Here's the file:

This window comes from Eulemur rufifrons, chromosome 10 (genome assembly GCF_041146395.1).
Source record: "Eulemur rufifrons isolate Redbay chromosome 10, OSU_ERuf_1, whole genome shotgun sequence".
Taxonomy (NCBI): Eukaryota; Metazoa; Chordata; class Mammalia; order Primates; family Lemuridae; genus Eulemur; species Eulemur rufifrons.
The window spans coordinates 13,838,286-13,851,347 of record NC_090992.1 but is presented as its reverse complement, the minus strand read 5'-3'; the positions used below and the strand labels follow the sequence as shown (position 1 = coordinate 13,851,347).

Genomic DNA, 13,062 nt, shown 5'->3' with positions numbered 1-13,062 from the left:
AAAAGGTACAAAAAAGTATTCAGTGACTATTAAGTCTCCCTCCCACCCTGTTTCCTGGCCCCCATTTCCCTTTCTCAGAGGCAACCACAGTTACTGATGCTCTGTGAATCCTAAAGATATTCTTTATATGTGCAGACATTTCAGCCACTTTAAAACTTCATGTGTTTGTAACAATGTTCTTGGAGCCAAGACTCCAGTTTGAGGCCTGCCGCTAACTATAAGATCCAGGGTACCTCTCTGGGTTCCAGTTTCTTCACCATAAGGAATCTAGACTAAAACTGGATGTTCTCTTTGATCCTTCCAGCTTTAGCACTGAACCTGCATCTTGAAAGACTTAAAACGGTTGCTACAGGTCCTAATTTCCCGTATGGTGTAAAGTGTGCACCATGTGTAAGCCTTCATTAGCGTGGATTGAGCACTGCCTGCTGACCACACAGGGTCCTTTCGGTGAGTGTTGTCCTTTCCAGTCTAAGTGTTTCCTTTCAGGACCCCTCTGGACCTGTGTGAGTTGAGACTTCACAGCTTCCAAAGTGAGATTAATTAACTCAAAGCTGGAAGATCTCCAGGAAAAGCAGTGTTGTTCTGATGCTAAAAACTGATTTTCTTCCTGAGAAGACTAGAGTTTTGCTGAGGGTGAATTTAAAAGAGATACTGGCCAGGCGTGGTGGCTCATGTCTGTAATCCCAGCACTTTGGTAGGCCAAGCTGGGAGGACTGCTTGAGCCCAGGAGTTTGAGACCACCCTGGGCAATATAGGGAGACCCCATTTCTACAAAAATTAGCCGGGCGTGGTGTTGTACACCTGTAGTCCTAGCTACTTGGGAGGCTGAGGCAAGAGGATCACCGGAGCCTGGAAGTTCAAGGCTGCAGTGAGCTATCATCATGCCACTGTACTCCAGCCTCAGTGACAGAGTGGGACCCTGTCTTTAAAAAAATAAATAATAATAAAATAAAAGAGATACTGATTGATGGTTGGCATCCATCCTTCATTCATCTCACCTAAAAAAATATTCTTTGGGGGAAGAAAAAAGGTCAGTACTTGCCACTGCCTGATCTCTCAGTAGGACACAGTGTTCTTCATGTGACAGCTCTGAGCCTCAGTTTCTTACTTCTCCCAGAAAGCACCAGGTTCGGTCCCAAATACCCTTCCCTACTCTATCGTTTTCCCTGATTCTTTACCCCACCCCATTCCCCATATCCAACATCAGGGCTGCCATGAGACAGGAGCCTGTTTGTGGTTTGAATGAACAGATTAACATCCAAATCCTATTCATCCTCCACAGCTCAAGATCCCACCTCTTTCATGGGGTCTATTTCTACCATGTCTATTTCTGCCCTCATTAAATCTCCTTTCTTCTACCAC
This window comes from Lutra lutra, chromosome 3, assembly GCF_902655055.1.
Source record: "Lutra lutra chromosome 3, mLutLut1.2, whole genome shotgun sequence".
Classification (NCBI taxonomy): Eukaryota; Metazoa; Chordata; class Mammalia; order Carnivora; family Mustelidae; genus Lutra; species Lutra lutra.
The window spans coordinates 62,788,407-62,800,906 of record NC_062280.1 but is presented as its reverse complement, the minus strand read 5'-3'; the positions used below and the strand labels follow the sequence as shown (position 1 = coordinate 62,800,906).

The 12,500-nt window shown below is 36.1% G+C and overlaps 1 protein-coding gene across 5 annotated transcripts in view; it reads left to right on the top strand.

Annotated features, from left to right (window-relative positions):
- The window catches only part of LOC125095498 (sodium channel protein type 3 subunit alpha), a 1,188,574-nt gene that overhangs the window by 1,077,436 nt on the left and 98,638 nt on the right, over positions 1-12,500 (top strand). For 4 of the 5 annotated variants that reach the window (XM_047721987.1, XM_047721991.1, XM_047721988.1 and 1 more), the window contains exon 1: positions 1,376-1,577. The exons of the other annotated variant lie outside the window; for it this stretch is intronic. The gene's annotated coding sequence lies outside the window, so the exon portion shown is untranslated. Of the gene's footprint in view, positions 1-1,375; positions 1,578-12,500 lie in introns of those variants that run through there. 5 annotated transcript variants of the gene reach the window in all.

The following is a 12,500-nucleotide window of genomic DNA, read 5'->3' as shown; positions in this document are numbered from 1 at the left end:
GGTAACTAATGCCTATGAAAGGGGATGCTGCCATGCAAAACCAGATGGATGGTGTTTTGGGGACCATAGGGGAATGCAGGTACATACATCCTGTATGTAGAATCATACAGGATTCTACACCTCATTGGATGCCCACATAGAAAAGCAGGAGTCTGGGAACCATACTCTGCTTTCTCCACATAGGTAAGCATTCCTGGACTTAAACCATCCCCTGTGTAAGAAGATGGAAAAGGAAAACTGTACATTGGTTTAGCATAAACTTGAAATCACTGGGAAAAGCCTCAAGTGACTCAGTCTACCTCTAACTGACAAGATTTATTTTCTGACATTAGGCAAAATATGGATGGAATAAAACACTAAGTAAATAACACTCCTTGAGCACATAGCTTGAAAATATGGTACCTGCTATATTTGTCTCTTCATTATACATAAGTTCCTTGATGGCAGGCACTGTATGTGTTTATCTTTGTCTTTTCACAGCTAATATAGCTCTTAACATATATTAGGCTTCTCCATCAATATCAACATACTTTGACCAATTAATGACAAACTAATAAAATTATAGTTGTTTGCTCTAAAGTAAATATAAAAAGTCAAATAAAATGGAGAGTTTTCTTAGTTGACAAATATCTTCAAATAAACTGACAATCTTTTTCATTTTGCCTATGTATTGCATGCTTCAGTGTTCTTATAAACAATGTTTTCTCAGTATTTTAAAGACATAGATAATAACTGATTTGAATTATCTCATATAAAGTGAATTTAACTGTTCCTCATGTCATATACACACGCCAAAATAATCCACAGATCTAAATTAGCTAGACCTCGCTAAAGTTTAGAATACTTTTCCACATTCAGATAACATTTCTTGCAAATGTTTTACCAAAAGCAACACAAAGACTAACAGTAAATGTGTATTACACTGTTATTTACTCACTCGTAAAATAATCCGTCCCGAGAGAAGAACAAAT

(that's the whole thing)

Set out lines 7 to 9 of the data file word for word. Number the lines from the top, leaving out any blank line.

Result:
This window comes from Lutra lutra, chromosome 3, assembly GCF_902655055.1.
Source record: "Lutra lutra chromosome 3, mLutLut1.2, whole genome shotgun sequence".
Classification (NCBI taxonomy): Eukaryota; Metazoa; Chordata; class Mammalia; order Carnivora; family Mustelidae; genus Lutra; species Lutra lutra.